Need some inspiration on how to increase green space, use energy more efficiently, or harness the power of renewable resources? Whether you’re building from the ground up or renovating an older structure, these new green building techniques are great places to start.
Get bright ideas for green design elements
Sustainable countertops. Look for countertops that are made from sustainably sourced materials, energy-efficient manufacturing processes, low-impact distribution chains, and end-of-life recyclability. NSF International and Wilsonart are developing a Product Category Rule (PCR) that rates countertops on cradle-to-grave factors.
High-flow spray-foam insulation. This spray-foam insulation reaches farther into cracks and crevices to deliver higher-quality insulation.
Bermed homes. Build your home at ground level or into an existing hillside to take advantage of natural insulation, heat, light, and fresh air. South-facing openings provide ideal exposure to winter light and heat from the sun.
Recycled homes. Design and build your home around reclaimed and recycled construction materials. Being open to creative ideas for utilizing spaces and materials can lead to an interesting and Earth-friendly result.
Open layouts. Open floor plans designed with natural elements are not only aesthetically pleasing, they’re super-efficient.
Tiny houses. The tiny house movement is all about downsizing. Some folks are discovering that they can live comfortably in 100 square feet of space. Many tiny houses are built on trailer platforms for convenient portability. They may be small, but tiny houses offer the freedom that many homeowners are looking for—freedom from a big mortgage payment and freedom to move around.
Tried and true eco-friendly design winners
Pre-fab homes. Pre-fab or manufactured homes are not really new ideas, but they are certainly eco-friendly. They make better use of materials by reducing waste. More and more pre-fab companies are cropping up to offering competitively priced, low-cost housing made with eco-friendly materials.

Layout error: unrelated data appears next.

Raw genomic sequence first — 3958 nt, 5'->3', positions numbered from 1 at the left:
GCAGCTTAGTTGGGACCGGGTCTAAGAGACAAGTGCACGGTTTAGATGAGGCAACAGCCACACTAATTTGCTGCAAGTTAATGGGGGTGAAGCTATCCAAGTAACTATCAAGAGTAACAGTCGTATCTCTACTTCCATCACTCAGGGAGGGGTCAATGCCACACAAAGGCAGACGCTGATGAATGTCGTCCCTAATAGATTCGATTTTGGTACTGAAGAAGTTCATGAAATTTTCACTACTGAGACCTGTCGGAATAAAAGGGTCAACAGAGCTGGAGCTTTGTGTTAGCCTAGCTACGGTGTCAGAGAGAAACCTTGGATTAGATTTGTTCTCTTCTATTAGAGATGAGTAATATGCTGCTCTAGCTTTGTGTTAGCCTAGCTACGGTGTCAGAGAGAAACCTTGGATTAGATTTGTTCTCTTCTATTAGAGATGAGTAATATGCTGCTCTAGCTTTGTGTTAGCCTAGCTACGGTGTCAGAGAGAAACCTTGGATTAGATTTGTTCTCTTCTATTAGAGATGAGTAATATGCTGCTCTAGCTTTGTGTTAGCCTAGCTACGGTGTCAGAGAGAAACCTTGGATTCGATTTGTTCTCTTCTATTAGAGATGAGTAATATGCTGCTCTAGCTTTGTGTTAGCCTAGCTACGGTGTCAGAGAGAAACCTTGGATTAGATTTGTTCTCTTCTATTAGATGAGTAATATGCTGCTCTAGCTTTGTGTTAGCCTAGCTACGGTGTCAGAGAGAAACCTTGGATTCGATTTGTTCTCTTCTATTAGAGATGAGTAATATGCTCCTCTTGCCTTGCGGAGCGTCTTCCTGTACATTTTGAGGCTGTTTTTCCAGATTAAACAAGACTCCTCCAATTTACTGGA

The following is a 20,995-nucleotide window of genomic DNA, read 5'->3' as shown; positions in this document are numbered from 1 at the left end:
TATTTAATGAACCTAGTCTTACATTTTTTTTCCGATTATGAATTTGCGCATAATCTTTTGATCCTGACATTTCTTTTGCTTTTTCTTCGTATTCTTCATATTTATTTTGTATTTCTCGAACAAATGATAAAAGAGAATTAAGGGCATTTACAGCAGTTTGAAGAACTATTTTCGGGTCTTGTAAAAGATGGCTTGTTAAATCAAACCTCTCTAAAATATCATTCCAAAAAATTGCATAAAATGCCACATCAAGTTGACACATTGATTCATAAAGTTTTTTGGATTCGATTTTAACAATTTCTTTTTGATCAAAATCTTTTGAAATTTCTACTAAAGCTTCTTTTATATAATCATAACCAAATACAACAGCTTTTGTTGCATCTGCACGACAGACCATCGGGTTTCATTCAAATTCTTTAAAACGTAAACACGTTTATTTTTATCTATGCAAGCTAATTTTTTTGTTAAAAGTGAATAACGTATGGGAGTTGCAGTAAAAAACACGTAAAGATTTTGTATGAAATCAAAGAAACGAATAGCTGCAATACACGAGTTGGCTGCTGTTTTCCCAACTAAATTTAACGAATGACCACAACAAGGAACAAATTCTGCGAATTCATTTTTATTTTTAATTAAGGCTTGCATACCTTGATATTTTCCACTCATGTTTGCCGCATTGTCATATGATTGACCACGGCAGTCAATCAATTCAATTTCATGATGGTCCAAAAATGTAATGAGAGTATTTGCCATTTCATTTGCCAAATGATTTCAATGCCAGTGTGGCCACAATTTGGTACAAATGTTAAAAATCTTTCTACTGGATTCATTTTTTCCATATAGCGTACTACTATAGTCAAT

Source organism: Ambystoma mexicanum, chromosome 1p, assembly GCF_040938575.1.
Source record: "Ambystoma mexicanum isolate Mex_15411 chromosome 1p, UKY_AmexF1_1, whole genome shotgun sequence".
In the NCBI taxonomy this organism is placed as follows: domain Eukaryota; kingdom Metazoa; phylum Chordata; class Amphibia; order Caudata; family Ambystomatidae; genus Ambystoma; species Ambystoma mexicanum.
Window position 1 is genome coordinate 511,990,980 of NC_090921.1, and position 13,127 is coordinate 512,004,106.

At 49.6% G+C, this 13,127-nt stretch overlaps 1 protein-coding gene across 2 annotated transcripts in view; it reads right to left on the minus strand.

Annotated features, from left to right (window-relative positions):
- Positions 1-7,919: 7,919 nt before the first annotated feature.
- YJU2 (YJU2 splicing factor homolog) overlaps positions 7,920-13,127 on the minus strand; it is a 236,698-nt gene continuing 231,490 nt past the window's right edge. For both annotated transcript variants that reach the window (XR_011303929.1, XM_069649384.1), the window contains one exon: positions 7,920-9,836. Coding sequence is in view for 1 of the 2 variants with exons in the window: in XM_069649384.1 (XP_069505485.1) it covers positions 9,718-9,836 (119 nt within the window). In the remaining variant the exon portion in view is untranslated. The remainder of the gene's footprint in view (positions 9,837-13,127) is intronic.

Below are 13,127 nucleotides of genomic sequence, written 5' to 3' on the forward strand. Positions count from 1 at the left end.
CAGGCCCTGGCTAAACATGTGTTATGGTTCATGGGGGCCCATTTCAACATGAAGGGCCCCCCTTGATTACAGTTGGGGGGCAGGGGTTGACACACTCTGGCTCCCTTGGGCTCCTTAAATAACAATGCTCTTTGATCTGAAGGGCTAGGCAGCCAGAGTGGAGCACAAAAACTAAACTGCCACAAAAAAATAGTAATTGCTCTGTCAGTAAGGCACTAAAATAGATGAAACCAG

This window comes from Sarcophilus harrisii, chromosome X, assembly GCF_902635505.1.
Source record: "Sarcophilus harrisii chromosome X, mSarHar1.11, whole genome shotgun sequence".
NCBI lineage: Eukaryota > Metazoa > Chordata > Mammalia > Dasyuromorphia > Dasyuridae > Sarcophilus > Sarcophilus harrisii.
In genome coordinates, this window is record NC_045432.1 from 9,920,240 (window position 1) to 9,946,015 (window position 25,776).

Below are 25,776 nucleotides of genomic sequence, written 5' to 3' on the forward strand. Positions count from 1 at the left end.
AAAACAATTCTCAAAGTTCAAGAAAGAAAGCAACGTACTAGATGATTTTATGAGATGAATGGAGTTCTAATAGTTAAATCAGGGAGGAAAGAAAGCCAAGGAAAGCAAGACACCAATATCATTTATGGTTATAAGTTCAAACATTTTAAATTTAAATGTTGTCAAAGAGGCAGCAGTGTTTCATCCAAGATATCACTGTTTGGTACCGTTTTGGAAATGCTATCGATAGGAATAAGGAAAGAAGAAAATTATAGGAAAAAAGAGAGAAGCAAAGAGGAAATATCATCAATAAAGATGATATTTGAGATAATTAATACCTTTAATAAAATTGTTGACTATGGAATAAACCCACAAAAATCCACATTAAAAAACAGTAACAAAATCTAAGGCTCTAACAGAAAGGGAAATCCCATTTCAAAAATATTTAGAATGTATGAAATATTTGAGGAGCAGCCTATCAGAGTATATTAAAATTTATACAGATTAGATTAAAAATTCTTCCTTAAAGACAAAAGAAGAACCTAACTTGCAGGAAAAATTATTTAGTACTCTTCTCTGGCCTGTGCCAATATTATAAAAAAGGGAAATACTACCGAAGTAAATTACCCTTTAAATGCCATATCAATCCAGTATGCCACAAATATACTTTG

Multi-family homes. Condominium developments, row homes, and duplexes are more efficient that single-family homes, especially if they’re constructed by incorporating green building materials and designs.
On-site energy generation. Optimizing the potential for sun and wind exposure during the design stage will help building owners take advantage of renewable sources of energy. In communities with net metering, on-site energy generation, such as residential solar energy, offers the double benefit of producing your own electricity and getting paid to feed your excess energy to the grid.
Grass roofs and green roofs. Planting the roof with grass, native plants, or a garden will not only help to manage water runoff but also to insulate the building.
Window shades. Incorporating exterior overhanging shades or window awnings can help block intense summer sunlight and maintain more comfortable indoor temperatures.
Passive solar. Take advantage of winter sun exposure for light and heat on the southern side of the building by incorporating as many windows or glass walls as possible.
Insulation. Don’t skimp on the insulation. Use the highest-rated insulation for the space. Insulate attics, crawl spaces, and basements. Don’t forget your windows, either! Double-paned windows with low-e glazing are super-efficient.
Think ahead to save some green
Careful planning to design a greener building can save building owners a lot of money in the long run. LEED-certified buildings are shown to have lower operating costs, higher resale values, and higher rental rates. Thinking about the long-term cost and return on investment (ROI) that come from green design can prove to have a big payoff for the owner and the environment.
Kristina Ross is a freelancer and blogger at SaveOnEnergy. As a committed patron of the green movement, most of her reading and writing is inspired by the great outdoors. When she’s not chopping and spinning words, she’s chopping and spinning salads – ask her about her homemade vinaigrettes!Website: www.saveonenergy.com